High voltage in an electrical circuit is always dangerous and should be avoided. But sometimes overvoltages occur and we should be aware of its consequences. Based on my experiences and research, I listed all of them for you.
What happens if the voltage is too high?
Overvoltage effects on end-use can be the following:
Damage in the PCBs
Overvoltages can damage components and circuit boards. It can burn or destroy the equipment. Even worse it could start a fire.
Tripping of sensitive loads
The high voltage could stop the operation of critical equipment. For example, an uninterruptible power supply (UPS) can trip or burn.
Damage to an electronic component is the potential and direct effect of overheating. This is especially true if the component is unable to withstand excessive levels of heat. Note that most failures in electrical and electronic components are commonly associated with overheating and subsequent burning.
Increase in power consumption
Overvoltage can increase your energy bill. In a domestic installation with electric hot water, cooking, and reverse cycle air conditioning, a sustained 5% overvoltage could be expected to have a high energy cost.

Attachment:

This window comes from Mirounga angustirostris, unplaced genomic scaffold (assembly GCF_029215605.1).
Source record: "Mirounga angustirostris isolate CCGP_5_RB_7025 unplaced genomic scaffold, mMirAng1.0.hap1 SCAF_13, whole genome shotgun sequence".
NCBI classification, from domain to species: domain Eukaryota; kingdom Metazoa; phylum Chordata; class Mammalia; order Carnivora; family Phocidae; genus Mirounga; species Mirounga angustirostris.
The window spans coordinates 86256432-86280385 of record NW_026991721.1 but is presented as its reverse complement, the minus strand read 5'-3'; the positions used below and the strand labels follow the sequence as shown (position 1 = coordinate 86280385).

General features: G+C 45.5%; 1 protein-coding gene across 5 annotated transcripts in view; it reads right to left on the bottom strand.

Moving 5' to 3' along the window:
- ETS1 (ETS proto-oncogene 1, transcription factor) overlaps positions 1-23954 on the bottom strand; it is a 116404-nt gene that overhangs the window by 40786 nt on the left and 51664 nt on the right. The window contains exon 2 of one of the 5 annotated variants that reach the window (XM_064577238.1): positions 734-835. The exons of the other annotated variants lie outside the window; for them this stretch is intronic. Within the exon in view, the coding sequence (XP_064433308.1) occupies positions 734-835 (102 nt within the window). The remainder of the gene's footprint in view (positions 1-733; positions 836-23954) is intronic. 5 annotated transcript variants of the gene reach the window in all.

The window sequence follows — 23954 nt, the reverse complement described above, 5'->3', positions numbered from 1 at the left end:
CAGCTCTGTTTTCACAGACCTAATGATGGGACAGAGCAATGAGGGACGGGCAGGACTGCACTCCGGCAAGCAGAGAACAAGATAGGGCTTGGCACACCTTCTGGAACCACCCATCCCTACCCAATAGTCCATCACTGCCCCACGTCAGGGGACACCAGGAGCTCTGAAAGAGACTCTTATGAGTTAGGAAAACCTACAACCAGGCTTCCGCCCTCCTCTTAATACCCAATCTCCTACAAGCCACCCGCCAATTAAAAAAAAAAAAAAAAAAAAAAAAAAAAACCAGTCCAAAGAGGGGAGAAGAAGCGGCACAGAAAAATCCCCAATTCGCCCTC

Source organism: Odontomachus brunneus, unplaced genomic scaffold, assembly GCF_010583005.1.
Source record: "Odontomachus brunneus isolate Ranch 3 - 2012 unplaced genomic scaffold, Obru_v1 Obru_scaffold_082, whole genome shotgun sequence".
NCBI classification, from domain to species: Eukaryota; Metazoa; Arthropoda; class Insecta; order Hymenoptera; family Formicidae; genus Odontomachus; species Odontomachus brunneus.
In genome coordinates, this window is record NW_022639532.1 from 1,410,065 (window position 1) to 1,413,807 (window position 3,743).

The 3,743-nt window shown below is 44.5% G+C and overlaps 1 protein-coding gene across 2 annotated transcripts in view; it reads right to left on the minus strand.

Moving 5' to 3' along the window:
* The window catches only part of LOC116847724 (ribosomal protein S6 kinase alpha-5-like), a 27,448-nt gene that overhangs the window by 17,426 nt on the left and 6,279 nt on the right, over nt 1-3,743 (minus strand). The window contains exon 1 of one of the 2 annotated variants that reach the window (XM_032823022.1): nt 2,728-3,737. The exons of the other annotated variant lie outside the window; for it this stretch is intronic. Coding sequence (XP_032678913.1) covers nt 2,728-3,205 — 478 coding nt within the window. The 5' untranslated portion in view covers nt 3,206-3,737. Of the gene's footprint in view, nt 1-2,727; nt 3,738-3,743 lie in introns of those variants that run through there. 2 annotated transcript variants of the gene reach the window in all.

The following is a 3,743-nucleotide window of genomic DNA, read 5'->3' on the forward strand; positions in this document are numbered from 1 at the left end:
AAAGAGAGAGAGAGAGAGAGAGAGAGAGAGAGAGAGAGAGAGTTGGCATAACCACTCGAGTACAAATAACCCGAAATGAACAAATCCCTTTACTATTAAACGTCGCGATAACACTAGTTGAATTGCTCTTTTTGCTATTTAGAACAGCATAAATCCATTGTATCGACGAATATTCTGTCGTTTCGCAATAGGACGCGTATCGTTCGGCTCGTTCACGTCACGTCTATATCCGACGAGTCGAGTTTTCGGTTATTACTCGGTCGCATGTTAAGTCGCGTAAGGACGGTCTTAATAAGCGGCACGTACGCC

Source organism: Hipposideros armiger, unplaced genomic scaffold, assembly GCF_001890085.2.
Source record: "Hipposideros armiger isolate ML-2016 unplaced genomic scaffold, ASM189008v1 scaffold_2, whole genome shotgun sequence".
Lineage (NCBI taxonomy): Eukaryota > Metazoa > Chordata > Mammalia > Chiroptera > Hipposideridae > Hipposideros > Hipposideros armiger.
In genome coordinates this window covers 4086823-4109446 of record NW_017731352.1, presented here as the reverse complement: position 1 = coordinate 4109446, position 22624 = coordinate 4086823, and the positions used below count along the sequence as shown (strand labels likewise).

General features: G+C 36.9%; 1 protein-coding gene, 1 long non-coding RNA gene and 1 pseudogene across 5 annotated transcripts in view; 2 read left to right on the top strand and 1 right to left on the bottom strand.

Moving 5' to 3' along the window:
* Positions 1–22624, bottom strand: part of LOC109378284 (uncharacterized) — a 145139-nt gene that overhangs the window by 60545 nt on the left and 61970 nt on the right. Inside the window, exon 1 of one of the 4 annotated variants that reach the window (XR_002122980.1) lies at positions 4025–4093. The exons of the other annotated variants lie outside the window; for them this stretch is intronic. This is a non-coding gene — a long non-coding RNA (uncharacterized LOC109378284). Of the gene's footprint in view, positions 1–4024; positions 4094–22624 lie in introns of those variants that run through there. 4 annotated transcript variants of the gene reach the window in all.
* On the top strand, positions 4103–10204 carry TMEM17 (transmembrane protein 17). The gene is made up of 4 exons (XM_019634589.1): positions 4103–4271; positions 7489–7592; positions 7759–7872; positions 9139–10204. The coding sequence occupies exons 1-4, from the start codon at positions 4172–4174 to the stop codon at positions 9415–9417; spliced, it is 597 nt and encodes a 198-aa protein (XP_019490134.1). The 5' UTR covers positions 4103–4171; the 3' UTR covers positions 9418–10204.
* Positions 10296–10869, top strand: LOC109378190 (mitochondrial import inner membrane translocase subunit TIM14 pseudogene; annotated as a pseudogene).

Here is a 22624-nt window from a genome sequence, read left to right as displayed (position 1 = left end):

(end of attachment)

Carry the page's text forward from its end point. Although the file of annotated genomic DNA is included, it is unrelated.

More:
Internal damage to the conductors
Electromigration decreases the reliability of integrated circuits. It can cause the eventual loss of connections or failure of a circuit. Since reliability is critically important for electrical installations, overvoltage is a major focus of research efforts.
Unnecessary tripping of downstream circuit breakers
A circuit breaker shuts off the electrical flow to protect the circuit from overheating. It’s a safeguard that helps prevent damage and electrical fires. If it happens often, there’s a root cause that you need to address. One cause of a tripped circuit breaker in the downstream circuit is overvoltage.
Malfunction and shut down
There are many causes of malfunction and shut down in an electricity network. Examples of these causes include a short circuit, cascading failure, and high voltage.
When an overvoltage occurs, the life of the component will be decreased and it will probably cause a permanent failure in the loads.
High starting current in motors
The starting and full load current will also be affected by overvoltage. At 110% voltage, the starting current will go up 10-12%. This would be a problem if the power supply cannot handle the higher starting current.
Extra costs and errors
Data loss + Damage in internal equipment such as fire and security systems + Extra cost to any business such as lost productivity and product spoilage, staff overtime, delays to customers, and sales loss to competitors.
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